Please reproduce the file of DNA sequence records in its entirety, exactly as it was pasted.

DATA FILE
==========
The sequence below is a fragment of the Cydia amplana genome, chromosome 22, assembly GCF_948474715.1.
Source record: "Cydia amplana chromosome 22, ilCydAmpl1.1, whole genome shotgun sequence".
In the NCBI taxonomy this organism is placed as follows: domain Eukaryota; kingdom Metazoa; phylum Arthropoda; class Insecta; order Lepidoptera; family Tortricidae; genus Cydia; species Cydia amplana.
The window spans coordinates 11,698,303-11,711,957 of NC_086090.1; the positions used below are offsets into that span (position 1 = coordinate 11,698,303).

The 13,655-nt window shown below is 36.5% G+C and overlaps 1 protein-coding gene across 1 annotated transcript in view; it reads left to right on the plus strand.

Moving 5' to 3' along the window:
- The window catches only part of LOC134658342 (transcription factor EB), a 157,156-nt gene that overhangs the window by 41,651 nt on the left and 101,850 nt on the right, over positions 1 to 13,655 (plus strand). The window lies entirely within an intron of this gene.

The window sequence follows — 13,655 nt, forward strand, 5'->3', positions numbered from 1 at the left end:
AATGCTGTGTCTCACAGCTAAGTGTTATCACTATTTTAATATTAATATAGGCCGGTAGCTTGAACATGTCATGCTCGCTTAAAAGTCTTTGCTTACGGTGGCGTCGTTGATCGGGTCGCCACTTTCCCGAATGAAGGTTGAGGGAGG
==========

The sequence below is a fragment of the Cydia amplana genome, chromosome 22, assembly GCF_948474715.1.
Source record: "Cydia amplana chromosome 22, ilCydAmpl1.1, whole genome shotgun sequence".
In the NCBI taxonomy this organism is placed as follows: domain Eukaryota; kingdom Metazoa; phylum Arthropoda; class Insecta; order Lepidoptera; family Tortricidae; genus Cydia; species Cydia amplana.
The window spans coordinates 11,698,303-11,711,957 of NC_086090.1; the positions used below are offsets into that span (position 1 = coordinate 11,698,303).

The 13,655-nt window shown below is 36.5% G+C and overlaps 1 protein-coding gene across 1 annotated transcript in view; it reads left to right on the plus strand.

Moving 5' to 3' along the window:
- The window catches only part of LOC134658342 (transcription factor EB), a 157,156-nt gene that overhangs the window by 41,651 nt on the left and 101,850 nt on the right, over positions 1 to 13,655 (plus strand). The window lies entirely within an intron of this gene.

The window sequence follows — 13,655 nt, forward strand, 5'->3', positions numbered from 1 at the left end:
AATGCTGTGTCTCACAGCTAAGTGTTATCACTATTTTAATATTAATATAGGCCGGTAGCTTGAACATGTCATGCTCGCTTAAAAGTCTTTGCTTACGGTGGCGTCGTTGATCGGGTCGCCACTTTCCCGAATGAAGGTTGAGGGAGG